Forthcoming talks, tours and events


Remembering Aktion T4

Monday 27 January 2020 | Museum open 2pm – 5pm

2.30pm Talk: Finding Ivy: From Belonging and alienation and back again

Speakers: Helen Atherton and Florian Schwanninger

The story of one victim of the Aktion T4 programme. Ivy was born in the UK and in 1930 went to live in an institution in Vienna. In the summer of 1940 she was killed at Hartheim castle near Linz. Different historical material has been used to tell Ivy’s story including photographs, church records, census reports and newspapers.

Helen Atherton qualified as a learning disability nurse in 1997. She obtained a PhD from the University of Hull in 2004 based on her thesis “Eugenic attitudes amongst professionals in learning disability services”. She is currently a lecturer in nursing at the University of Leeds. Her main research interest is the history of people with learning disabilities, with a particular focus on the impact of eugenic thinking.

Florian Schwanninger studied history and political science at the University of Salzburg and was awarded a Masters degree in 2004 based on his thesis “Resistance and Persecution in the district of Braunau/Inn 1938-1945”. In 2005 he became a scientific officer at the Scholss Hartheim Learning and Memorial Centre and from 2014 its director. His main research interests are Nazi euthanasia, commemorative culture in Austria and the regional history of Upper Austria.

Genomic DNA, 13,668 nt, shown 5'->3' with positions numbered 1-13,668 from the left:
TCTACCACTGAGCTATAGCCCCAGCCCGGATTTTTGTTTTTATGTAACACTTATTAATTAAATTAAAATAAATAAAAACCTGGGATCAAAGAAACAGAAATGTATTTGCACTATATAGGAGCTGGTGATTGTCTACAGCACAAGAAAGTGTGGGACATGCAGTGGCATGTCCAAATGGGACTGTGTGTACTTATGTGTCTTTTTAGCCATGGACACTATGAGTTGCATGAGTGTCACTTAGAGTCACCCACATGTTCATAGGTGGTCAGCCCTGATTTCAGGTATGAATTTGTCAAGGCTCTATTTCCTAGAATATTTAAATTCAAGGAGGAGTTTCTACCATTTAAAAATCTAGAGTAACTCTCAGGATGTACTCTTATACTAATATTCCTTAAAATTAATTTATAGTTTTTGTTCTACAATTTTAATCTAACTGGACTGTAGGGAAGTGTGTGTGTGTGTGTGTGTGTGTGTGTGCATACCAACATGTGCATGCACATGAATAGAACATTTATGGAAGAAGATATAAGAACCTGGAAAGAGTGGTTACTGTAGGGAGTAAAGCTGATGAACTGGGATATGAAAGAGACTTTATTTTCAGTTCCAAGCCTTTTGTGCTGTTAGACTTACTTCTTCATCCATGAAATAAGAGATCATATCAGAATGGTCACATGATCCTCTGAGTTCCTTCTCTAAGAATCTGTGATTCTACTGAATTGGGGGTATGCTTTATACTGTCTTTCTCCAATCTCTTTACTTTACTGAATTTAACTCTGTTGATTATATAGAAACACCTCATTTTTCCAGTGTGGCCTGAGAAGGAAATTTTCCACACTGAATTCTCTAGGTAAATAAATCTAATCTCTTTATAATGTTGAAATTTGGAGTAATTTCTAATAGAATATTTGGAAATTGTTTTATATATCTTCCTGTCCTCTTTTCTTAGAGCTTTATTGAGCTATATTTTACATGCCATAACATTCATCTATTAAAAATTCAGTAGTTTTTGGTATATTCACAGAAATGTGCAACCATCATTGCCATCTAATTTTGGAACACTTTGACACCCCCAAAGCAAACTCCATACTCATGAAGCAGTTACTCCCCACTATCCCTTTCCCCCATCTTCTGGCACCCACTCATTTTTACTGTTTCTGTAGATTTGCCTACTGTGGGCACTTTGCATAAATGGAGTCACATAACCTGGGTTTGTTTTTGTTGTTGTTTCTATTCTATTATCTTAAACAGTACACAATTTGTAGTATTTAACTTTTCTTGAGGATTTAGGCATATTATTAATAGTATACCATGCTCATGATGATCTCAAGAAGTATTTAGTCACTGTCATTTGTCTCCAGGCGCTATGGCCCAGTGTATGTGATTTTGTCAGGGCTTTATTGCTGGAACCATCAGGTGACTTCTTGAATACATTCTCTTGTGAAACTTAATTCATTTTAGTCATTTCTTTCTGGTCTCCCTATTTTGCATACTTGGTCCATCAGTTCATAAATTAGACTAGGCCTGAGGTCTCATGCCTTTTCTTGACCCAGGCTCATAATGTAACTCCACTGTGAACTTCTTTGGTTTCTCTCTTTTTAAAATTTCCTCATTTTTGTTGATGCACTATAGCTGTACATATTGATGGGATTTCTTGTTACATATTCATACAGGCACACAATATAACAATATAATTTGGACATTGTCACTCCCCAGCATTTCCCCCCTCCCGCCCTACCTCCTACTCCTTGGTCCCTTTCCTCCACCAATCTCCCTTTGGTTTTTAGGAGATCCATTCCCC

3.30pm Aktion T4: A documentary film

The Aktion T4 Nazi Euthanasia programme was responsible for the murder of approximately 275,000 people with learning disabilities.

In this 30 minute documentary film, Berge Kanikanian who has Down’s syndrome, travels to Poland and Germany to visit the sites of euthanasia centres and speaks to researchers and historians.

Please note this film is not suitable for anyone under 16 years of age.

This event is free. Booking not required.



11am Talk and walk: The Farm at Normansfield

In this talk, new research about the farm at Normansfield will be presented in plans and photographs. Until now it has been almost impossible to understand the layout and location of the original farm areas and buildings as these have long disappeared.

The talk will be followed by a walk around the original area.

While at Earlswood, Langdon Down acquired some knowledge of farm management. The Normansfield farm was started in 1877 and played a large part in the running of the institution until after the Second World War. Many animals were kept including pigs and cattle, and the farm provided food such as pork, eggs and milk. It became a centre for pig production and the Normansfield Large White became well known. A herd of cows was added concentrating on the Dexter breed. On the site were farm buildings, an orchard and areas for animals and pasture.

Speaker: Steve Astell has been a member of several U3A Shared Learning Projects at the Langdon Down Museum. His research into the farm was part of the 2018/2019 research project Local suppliers to Normansfield – 1868 to the 1930s. This project covered the the farm, electric lighting, the laundry, musical instruments, weaving, photography and kitchen supplies. This research can be found on the museum website.

1pm – 2pm Tour of the museum and theatre

The archivist will give a 60 minute talk and tour around the museum and theatre.

This events are free. Booking not required. Donations welcome.



Getting the world excited about medicine

The museum will be open for an event in May 2020.

Through a series of city based festivals MED aims to celebrate the best of what medicine offers, provide a platform to educate and share ideas, and to inspire people about future innovations in healthcare.


Saturday 19 September 2020

You are welcome to look around on your own or join a talk or tour.

This event is free. Booking not required. Donations welcome.